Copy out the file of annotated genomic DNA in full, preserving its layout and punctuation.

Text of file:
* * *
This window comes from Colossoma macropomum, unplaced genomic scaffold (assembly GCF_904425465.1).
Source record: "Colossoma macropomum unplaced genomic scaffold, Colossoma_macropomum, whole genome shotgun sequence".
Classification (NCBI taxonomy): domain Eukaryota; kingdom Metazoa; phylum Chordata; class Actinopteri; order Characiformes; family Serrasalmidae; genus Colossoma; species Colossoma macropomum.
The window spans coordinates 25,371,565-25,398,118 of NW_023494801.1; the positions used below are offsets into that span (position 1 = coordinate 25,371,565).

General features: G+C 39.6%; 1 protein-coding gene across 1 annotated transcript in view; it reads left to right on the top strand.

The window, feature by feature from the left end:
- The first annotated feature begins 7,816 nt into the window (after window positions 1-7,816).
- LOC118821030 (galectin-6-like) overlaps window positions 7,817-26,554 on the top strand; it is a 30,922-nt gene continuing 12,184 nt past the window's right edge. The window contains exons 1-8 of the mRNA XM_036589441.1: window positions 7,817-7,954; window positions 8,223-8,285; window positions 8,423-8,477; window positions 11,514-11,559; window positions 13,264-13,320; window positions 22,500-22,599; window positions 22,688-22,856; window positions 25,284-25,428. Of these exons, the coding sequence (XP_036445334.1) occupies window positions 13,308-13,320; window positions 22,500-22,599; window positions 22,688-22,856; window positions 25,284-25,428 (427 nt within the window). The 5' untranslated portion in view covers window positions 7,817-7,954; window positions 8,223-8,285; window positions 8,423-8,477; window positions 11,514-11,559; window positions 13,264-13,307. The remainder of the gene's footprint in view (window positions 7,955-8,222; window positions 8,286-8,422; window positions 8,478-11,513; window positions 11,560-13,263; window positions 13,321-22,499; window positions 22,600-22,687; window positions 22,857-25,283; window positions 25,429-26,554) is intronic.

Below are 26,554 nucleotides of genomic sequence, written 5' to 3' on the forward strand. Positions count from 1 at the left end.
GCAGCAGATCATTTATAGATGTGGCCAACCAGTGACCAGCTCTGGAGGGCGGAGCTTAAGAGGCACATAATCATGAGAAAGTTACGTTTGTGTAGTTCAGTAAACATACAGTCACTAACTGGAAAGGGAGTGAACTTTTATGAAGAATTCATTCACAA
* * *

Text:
This window comes from Colossoma macropomum, unplaced genomic scaffold (assembly GCF_904425465.1).
Source record: "Colossoma macropomum unplaced genomic scaffold, Colossoma_macropomum, whole genome shotgun sequence".
Classification (NCBI taxonomy): domain Eukaryota; kingdom Metazoa; phylum Chordata; class Actinopteri; order Characiformes; family Serrasalmidae; genus Colossoma; species Colossoma macropomum.
The window spans coordinates 25,371,565-25,398,118 of NW_023494801.1; the positions used below are offsets into that span (position 1 = coordinate 25,371,565).

General features: G+C 39.6%; 1 protein-coding gene across 1 annotated transcript in view; it reads left to right on the top strand.

The window, feature by feature from the left end:
- The first annotated feature begins 7,816 nt into the window (after window positions 1-7,816).
- LOC118821030 (galectin-6-like) overlaps window positions 7,817-26,554 on the top strand; it is a 30,922-nt gene continuing 12,184 nt past the window's right edge. The window contains exons 1-8 of the mRNA XM_036589441.1: window positions 7,817-7,954; window positions 8,223-8,285; window positions 8,423-8,477; window positions 11,514-11,559; window positions 13,264-13,320; window positions 22,500-22,599; window positions 22,688-22,856; window positions 25,284-25,428. Of these exons, the coding sequence (XP_036445334.1) occupies window positions 13,308-13,320; window positions 22,500-22,599; window positions 22,688-22,856; window positions 25,284-25,428 (427 nt within the window). The 5' untranslated portion in view covers window positions 7,817-7,954; window positions 8,223-8,285; window positions 8,423-8,477; window positions 11,514-11,559; window positions 13,264-13,307. The remainder of the gene's footprint in view (window positions 7,955-8,222; window positions 8,286-8,422; window positions 8,478-11,513; window positions 11,560-13,263; window positions 13,321-22,499; window positions 22,600-22,687; window positions 22,857-25,283; window positions 25,429-26,554) is intronic.

Below are 26,554 nucleotides of genomic sequence, written 5' to 3' on the forward strand. Positions count from 1 at the left end.
GCAGCAGATCATTTATAGATGTGGCCAACCAGTGACCAGCTCTGGAGGGCGGAGCTTAAGAGGCACATAATCATGAGAAAGTTACGTTTGTGTAGTTCAGTAAACATACAGTCACTAACTGGAAAGGGAGTGAACTTTTATGAAGAATTCATTCACAA